Modern-day society has undergone massive development, both in terms of technological advances and the materials used to facilitate this progress. All this has had a fundamental impact on our environment, causing an increased danger to our health. This is especially the case with regard to the various chemicals that our bodies ingest without us even being aware of them.
Heavy metals are included in this group and these are particularly dangerous to health. These metals are, for instance, lead, mercury, cadmium, arsenic and aluminum. When ingested into our bodies in small amounts, these metals do not tend to have much of an impact on our health. However, when these chemicals are allowed to accumulate in greater quantities, they can have a serious impact on cell and organ function, potentially affecting the cardiovascular system, brain, kidneys, liver and the endocrine system.
Heavy metals can enter the body in numerous ways, including eating, breathing and even by coming into contact with the skin. The toxins contained in these heavy metals can result in acute toxicity or chronic toxicity for the contaminated person.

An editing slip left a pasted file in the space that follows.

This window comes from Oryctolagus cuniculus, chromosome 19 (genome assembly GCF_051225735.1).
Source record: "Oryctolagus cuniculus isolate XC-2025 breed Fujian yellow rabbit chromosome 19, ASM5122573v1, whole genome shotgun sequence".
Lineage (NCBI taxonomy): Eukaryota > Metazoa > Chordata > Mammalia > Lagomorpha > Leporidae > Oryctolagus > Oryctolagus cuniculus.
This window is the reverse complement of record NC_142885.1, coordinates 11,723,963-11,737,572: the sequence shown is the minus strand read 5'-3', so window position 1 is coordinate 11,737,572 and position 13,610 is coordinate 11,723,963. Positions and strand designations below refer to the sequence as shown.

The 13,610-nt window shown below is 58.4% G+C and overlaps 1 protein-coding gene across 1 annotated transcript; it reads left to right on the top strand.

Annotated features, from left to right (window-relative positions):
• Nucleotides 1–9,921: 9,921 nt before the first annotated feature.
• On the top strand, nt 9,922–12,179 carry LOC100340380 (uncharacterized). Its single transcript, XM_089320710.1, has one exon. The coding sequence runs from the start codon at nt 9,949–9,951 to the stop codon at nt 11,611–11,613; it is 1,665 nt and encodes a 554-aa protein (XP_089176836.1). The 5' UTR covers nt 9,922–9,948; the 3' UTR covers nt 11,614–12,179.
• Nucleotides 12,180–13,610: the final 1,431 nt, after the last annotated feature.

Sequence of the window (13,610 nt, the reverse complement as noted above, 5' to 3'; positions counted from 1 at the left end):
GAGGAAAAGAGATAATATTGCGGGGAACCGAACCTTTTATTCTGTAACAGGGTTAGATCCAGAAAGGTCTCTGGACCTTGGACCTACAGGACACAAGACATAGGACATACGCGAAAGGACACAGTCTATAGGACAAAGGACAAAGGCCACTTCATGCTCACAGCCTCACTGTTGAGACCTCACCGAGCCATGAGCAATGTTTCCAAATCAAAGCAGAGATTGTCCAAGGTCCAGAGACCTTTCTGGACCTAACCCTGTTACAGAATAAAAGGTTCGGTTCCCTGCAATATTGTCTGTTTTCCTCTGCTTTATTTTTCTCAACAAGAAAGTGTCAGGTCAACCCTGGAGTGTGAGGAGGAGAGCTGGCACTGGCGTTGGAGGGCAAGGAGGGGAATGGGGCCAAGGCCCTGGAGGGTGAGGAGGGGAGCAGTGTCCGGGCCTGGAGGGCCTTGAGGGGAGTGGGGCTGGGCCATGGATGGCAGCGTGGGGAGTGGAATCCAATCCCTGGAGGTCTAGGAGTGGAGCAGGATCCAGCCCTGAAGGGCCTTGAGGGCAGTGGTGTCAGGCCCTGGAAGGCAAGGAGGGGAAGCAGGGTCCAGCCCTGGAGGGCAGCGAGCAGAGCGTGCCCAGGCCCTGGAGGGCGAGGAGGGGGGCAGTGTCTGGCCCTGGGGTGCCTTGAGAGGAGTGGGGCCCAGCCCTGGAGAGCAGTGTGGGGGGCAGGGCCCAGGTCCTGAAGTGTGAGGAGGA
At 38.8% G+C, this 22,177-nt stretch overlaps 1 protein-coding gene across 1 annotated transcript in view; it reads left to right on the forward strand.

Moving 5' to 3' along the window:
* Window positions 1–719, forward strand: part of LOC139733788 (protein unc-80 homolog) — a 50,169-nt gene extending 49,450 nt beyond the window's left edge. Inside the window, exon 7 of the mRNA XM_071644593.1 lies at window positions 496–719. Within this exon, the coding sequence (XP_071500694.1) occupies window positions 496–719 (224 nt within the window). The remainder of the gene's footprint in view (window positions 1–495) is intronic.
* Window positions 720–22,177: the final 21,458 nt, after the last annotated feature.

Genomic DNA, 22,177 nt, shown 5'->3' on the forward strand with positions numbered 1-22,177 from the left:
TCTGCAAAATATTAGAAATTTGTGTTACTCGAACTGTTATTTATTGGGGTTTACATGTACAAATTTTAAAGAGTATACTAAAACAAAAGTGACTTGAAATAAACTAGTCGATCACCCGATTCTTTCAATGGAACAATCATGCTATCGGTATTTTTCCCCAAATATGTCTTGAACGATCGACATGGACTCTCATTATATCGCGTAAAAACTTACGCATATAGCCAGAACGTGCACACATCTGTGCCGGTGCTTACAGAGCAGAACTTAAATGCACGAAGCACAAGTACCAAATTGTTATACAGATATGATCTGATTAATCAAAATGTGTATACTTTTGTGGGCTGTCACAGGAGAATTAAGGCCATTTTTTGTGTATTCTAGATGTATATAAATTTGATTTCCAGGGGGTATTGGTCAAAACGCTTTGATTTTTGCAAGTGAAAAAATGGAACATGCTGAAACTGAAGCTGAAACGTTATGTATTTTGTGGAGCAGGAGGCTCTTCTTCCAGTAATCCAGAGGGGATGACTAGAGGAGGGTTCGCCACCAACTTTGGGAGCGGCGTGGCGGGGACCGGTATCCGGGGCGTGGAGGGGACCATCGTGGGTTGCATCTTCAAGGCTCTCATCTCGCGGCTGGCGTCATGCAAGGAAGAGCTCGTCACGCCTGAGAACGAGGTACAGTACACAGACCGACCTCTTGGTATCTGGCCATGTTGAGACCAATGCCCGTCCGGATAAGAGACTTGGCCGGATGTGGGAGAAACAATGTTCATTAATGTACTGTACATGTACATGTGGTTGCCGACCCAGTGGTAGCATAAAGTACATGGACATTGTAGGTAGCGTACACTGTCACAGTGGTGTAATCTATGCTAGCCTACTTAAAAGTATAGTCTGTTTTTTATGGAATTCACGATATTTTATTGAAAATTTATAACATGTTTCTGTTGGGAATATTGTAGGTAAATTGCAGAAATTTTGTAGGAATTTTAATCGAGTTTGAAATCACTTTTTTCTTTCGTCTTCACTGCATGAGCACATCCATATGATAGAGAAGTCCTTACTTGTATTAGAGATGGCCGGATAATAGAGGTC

The most common symptoms are frequent idiopathic headaches, aches and pains, exhaustion, feeling easily fatigued, numbness in the ends of fingers and toes, frequent muscle cramps, or coming out in allergy-related rashes and hives. When heavy metals have had the chance to accumulate in the body over a long period of time, it can lead to oxidative stress, which is dangerous to the body’s cells. This is due to the heightened risk of developing chronic health conditions, such as cardiovascular disease, high blood pressure, Alzheimer’s disease and cancer.
Those at risk include people who reside close to industrial factories, who work outside, who like to eat out regularly, who enjoy dying their hair or painting their nails, who regularly eat seafood that is sourced from waste-contaminated areas, those with amalgam-based dental fillings and people who regularly eat fruit and vegetables that may have been contaminated with insecticides.
If you suspect that you may be at risk of heavy metal contamination, you can consult a doctor who will carry out a thorough assessment of your situation. In cases where heavy metal contamination is identified, subsequent treatment can then be carried out as appropriate.